I’m not currently in Turkey. Instead of teaching my students or traveling to some Anatolian city nobody’s ever heard of, I’ve been sitting at my mom’s house in Valparaiso, Indiana healing all summer. It’s complicated. Here’s how it started:
April 25: I was feeling pretty good by now. No problems.
May 5: Orthodox Easter Sunday, I felt great. Went to church the night before. Stayed at a friend’s to get to the airport for a morning flight to Kiev.
May 12: Returned to Istanbul from Kiev. Never felt better. Got a lot of hiking done on that trip.
May 14: Woke up in the morning and couldn’t put pressure on my right foot. Took some painkillers hoping it would subside. I stayed home and rested.
May 18: After a private lesson, my student, Gamze, drove me to the Göztepe Public Hospital ER. I had x-rays and a consultation with an ER doctor who spoke English, but confused left and right (good thing I didn’t need any surgery). X-rays were negative and she told me to rest for a few days and it will be fine.
May 24: It wasn’t fine. It got worse. I now had terrible pain in my right foot that kept me up all night and worsening pain in my left foot and left knee. It took me about 20 minutes just to stand up out of bed in the morning. The worst pain I have ever felt. My friend Martin asked his girlfriend, Gönül, to drive me to the Kocaeli University Hospital, about an hour and a half away, where a friend of theirs worked. This is where it gets weird.
At the hospital, I hobbled over to reception and asked where to find the doctor. I was in obvious pain, but there was no wheelchair in sight. I had to hobble up the stairs to find the doctor, who immediately referred me to a rheumatologist. I hobbled back downstairs and across the entire hospital to Rheumatology.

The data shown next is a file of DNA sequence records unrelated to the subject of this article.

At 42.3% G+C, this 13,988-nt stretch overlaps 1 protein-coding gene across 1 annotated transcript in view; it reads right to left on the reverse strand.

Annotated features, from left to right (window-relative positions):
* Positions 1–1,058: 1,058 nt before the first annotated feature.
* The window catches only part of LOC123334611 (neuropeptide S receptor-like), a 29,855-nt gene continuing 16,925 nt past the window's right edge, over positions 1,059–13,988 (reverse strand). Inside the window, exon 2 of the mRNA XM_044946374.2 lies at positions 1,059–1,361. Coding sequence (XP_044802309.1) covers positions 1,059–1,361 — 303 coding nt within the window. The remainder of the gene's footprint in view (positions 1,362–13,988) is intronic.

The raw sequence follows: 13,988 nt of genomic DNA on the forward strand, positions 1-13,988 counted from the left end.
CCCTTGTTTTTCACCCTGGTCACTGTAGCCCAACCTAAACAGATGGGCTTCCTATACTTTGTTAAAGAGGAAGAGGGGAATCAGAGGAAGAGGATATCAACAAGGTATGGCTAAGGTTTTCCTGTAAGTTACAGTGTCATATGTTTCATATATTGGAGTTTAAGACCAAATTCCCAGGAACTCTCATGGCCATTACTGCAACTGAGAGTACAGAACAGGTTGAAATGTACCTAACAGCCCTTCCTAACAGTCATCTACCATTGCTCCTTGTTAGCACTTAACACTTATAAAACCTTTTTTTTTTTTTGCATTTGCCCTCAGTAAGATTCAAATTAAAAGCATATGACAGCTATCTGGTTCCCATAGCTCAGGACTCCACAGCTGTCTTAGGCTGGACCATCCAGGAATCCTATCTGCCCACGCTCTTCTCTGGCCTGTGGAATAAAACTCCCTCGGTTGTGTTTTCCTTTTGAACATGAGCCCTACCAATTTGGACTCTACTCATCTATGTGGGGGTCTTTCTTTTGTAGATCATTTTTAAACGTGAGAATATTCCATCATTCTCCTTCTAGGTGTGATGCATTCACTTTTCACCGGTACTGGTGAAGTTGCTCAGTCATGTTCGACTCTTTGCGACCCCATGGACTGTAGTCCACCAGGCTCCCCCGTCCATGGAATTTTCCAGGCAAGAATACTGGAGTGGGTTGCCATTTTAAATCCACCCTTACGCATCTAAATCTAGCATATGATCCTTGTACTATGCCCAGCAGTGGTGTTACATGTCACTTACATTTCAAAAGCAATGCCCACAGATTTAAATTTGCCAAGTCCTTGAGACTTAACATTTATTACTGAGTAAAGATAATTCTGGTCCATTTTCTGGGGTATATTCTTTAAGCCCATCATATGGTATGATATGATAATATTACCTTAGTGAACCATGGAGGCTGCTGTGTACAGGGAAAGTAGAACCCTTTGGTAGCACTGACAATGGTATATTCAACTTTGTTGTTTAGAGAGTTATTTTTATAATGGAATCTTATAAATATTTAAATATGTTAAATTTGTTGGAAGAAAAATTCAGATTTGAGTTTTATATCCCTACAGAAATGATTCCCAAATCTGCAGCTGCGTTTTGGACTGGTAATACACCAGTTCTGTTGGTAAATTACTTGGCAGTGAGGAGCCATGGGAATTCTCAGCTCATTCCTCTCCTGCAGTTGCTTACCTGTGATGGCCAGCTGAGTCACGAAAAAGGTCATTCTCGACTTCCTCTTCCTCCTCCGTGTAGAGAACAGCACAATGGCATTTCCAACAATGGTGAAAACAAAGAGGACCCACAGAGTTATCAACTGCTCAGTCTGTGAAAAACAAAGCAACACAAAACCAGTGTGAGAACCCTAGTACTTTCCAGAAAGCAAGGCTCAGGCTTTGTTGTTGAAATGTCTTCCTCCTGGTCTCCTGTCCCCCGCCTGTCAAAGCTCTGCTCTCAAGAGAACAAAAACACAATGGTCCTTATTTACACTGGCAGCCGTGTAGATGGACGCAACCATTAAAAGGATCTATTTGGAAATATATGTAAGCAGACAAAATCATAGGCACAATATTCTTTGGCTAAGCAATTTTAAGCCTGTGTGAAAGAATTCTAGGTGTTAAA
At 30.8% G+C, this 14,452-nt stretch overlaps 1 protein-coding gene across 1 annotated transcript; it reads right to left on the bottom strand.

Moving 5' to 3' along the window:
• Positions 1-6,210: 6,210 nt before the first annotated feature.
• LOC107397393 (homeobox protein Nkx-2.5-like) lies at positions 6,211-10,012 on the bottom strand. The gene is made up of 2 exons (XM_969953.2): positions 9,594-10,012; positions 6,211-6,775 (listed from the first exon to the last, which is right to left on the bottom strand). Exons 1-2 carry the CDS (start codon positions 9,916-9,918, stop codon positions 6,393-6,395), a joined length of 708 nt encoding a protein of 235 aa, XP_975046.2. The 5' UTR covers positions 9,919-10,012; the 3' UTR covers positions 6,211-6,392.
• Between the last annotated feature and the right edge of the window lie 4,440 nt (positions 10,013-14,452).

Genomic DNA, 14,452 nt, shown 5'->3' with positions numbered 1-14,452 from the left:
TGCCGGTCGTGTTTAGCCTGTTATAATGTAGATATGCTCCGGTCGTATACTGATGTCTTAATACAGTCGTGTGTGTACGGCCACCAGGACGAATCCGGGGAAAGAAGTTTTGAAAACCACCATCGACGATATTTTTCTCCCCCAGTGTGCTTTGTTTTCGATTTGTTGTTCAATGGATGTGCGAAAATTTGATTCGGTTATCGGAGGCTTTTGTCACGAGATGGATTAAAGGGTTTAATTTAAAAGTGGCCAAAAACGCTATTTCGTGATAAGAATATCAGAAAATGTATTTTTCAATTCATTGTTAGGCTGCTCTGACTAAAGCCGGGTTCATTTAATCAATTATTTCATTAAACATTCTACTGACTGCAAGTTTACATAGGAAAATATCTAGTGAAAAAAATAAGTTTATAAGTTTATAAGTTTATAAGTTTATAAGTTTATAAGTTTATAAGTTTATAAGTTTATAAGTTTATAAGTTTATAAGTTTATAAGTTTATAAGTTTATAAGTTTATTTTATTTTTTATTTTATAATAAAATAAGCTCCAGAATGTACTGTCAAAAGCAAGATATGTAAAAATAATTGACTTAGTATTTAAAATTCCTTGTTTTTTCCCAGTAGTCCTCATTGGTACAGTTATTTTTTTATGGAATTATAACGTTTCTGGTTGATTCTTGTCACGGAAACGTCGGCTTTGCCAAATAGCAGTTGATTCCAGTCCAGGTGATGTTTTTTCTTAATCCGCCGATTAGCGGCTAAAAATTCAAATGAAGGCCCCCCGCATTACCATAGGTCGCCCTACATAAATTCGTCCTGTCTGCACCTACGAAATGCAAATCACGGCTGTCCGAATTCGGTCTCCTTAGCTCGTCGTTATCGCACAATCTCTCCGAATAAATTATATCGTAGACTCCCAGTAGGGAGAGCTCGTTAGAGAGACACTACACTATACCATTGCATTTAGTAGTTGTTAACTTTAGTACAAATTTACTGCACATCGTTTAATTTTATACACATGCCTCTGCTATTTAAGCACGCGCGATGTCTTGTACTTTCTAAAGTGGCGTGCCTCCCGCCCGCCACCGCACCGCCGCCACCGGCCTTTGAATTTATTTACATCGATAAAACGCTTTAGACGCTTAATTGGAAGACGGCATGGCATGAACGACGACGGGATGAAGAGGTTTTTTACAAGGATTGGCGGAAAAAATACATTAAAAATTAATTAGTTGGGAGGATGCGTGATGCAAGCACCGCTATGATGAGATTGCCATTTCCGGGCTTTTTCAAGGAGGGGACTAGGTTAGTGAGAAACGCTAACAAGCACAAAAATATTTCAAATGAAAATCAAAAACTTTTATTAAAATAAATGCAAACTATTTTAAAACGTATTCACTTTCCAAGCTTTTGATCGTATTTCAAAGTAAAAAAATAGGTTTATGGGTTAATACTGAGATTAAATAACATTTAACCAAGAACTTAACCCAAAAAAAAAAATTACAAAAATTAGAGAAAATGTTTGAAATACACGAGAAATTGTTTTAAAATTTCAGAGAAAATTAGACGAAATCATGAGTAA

Without even examining me, the rheumatologist said, “I think you have Ankylosing Spondylitis”.
“Please bend over and touch the ground without bending your knees.”
“What, do I look like a gymnast? NOBODY can do that!”
So I tried and failed, and she shook her head as if I had done something wrong before sending me off for x-rays and bloodwork.
Hobbling across the entire hospital and back downstairs again, we checked in at radiology, then I was told I had to hobble back near Rheumatology where the payment office is located and pay before returning for the x-ray. A wheelchair really would have been great by now.
After x-ray, I hobbled upstairs to the lab, where, once again, I was told to go to the payment office and come back. I pointed to my foot and said “I can’t walk”, but the nurse shrugged her shoulders and went back to work.
Lots of hobbling later, I went back to the rheumatologist who confirmed the diagnosis with an “I’m sorry” and gave me a prescription for all kinds of arthritis medicine. I asked her to take more tests, because I had read it might be reactive arthritis caused by an infection, and explained my symptoms after Egypt. She said that it was impossible and sent me on my way. I just smiled and said “thanks.”
Quack. That’s a pretty serious diagnosis to be able to make in 10 minutes!
I went home, decided to give the arthritis medicine a try, and go from there. I spent 10 days in bed.